The Theatre is a 501 c(3) not-for-profit organization that owns and operates downtown ithaca’s last remaining historic theater. With just over 1,600 seats, the state theatre hosts over 75 events each year including concerts, theatrical productions, comedy shows, classic movies, dance performances, readings, and community performances. Over 60,000 people attend events here each season.
To enhance the cultural life of Ithaca and the Finger Lakes by preserving, operating and promoting the historic State Theatre as an active venue for national, international and community performances and programming.
To restore and preserve a historic, working theatre
To present top-quality, diverse entertainment
To enrich downtown Ithaca and the entire Finger Lakes region as a vibrant, fun place to live
Quality – We challenge ourselves at all times to do our work better, seeking the highest quality in all of the work that we do, with the finest performers and events, the best customer service, and the richest experiences for all of our patrons, volunteers, and supporters.
Engagement – As our community’s largest living room, we are a forum for public engagement in the Arts, education, and community involvement and improvement. We celebrate the tremendous power of the communal experience.
Responsibility – We are the stewards of our historic 1928 theatre, and as such we take great pride and care in preserving our home. We will use the resources entrusted to us in a responsible manner, and we will take seriously your confidence in us. We firmly believe that our work has enormous potential to make a difference.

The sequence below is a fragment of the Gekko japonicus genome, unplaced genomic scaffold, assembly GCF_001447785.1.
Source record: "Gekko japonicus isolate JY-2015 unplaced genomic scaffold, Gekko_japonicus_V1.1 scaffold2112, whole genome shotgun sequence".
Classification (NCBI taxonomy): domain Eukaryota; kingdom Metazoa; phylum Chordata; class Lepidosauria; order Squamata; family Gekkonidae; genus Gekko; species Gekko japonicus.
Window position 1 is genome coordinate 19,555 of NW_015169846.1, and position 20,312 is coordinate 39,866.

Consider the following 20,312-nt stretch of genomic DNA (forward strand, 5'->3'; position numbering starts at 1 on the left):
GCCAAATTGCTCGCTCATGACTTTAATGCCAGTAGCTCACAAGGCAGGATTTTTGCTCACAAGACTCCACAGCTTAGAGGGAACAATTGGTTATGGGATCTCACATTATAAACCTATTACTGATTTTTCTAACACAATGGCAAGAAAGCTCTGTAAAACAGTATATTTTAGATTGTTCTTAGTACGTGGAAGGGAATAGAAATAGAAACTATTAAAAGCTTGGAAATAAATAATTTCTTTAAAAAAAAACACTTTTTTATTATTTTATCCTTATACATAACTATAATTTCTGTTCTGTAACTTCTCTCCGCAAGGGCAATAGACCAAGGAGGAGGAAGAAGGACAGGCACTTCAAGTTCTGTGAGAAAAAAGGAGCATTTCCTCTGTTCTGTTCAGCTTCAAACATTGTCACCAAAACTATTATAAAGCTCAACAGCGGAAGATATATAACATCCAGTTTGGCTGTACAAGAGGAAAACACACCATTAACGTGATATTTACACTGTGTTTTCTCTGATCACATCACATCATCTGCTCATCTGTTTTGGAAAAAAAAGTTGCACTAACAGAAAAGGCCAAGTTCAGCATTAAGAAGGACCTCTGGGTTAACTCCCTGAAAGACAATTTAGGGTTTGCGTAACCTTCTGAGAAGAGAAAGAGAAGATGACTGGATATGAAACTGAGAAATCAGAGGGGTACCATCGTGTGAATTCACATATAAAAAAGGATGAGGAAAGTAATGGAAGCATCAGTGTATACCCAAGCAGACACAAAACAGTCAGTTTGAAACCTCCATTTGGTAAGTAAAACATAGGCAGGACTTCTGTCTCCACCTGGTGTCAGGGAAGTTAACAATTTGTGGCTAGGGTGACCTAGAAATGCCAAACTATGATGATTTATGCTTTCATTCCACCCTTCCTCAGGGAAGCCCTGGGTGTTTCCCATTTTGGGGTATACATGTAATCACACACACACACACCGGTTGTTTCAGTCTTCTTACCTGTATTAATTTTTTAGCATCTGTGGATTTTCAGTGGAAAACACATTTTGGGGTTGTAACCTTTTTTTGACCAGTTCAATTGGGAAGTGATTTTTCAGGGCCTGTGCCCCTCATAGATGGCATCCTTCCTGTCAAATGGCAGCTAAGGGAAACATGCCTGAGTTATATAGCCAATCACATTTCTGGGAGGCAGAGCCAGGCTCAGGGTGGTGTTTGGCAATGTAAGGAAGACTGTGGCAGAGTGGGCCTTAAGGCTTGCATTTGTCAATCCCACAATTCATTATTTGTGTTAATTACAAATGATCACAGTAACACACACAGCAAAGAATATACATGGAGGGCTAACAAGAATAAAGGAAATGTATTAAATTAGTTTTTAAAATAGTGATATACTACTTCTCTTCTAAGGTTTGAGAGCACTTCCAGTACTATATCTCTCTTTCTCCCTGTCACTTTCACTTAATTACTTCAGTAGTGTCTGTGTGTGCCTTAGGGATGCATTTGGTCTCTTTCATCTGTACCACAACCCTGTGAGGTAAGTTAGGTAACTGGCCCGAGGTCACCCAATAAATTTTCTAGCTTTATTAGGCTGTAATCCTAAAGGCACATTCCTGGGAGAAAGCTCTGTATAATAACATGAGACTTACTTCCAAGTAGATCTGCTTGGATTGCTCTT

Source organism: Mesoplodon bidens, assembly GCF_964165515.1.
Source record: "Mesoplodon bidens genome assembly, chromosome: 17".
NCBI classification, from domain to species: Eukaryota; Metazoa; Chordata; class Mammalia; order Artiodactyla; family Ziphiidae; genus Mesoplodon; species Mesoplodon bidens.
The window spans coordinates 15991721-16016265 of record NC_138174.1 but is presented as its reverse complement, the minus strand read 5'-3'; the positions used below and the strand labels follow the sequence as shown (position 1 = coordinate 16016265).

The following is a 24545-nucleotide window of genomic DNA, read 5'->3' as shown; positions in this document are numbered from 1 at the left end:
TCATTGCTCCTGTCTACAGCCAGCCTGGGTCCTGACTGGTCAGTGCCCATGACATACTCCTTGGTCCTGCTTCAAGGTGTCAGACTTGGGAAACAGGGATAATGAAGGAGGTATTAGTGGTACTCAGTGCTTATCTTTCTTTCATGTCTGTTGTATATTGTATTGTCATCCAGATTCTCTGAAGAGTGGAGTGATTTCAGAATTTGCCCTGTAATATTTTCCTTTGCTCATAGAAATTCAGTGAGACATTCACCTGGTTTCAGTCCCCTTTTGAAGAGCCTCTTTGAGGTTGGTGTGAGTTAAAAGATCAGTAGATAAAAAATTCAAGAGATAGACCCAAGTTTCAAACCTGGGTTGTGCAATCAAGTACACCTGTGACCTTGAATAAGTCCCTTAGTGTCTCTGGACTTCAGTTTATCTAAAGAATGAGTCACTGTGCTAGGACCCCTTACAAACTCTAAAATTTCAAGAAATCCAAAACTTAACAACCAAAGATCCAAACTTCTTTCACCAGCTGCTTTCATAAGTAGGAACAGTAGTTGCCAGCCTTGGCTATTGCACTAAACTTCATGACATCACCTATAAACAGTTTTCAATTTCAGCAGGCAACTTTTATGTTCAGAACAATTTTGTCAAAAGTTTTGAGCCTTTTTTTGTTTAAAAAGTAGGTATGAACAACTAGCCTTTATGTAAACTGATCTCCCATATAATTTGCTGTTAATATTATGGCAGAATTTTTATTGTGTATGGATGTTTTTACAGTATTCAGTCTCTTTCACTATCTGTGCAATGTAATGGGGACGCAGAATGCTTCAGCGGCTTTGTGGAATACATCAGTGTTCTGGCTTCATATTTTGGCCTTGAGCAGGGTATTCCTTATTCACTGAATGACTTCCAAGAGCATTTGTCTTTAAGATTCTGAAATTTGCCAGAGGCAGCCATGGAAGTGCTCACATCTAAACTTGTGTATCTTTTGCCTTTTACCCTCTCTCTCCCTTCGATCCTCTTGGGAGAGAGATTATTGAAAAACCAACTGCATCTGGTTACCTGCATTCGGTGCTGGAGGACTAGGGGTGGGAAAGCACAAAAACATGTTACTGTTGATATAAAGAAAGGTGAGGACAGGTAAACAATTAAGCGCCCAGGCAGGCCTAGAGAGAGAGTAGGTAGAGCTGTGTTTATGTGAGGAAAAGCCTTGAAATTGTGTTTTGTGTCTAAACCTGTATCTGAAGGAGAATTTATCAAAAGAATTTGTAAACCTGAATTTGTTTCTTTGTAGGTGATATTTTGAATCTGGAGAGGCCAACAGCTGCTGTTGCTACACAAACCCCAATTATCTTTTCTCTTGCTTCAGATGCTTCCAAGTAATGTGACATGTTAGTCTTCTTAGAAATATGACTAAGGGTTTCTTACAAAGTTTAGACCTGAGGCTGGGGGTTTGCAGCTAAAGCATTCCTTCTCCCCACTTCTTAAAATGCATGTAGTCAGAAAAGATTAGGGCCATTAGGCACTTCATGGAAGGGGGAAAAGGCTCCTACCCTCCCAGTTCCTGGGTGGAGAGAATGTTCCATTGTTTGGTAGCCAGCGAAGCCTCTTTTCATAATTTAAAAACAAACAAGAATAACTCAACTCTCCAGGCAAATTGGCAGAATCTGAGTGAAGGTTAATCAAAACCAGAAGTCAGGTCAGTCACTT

Fun – We will always remember that we’re in the entertainment business. If we wish to bring our patrons enjoyable experiences, our staff, volunteers and board should enjoy them too, and have fun in all that we do..
Since 1928, The State Theatre of Ithaca has served as one of the most significant venues for performing arts in the Finger Lakes region. With its 1,600-seat capacity, it has long been the largest venue of its kind in Ithaca, New York. According to the History Center of Tompkins County, downtown Ithaca once boasted seven grand theaters, including the Lyceum, the Crescent, and the Strand. A longstanding community destination for Ithacans and surrounding residents, The State Theatre is the last remaining historic performing arts theatre in all of Tompkins County.
The building dates back to 1915. Designed by local architect Henry N. Hinckley, it was originally an auto garage and dealership, specializing in Studebakers. In the mid 20’s, two Cornell Alumni, Lewis Henry ’09 and A.F. McCann, created Cornell Theatres. Inc. In 1926, Cornell Theatres, Inc. purchased this building and hired celebrated theatre architect Victor Rigaumont to design and oversee the transformation of the garage and showroom into an atmospheric cinema and vaudeville palace. Rigaumont incorporated elements of the Moorish and Renaissance Revival Styles and the Collegiate Gothic symbolism of their alma matter to create a magical haven for theatre and moviegoers. Opening night on December 6, 1928 was a memorable and entertaining spectacle featuring Paul Tremaine and his Aristocrats of Modern Music. The show promised “21 Peppy, Snappy Entertainers” and admission cost 50 cents.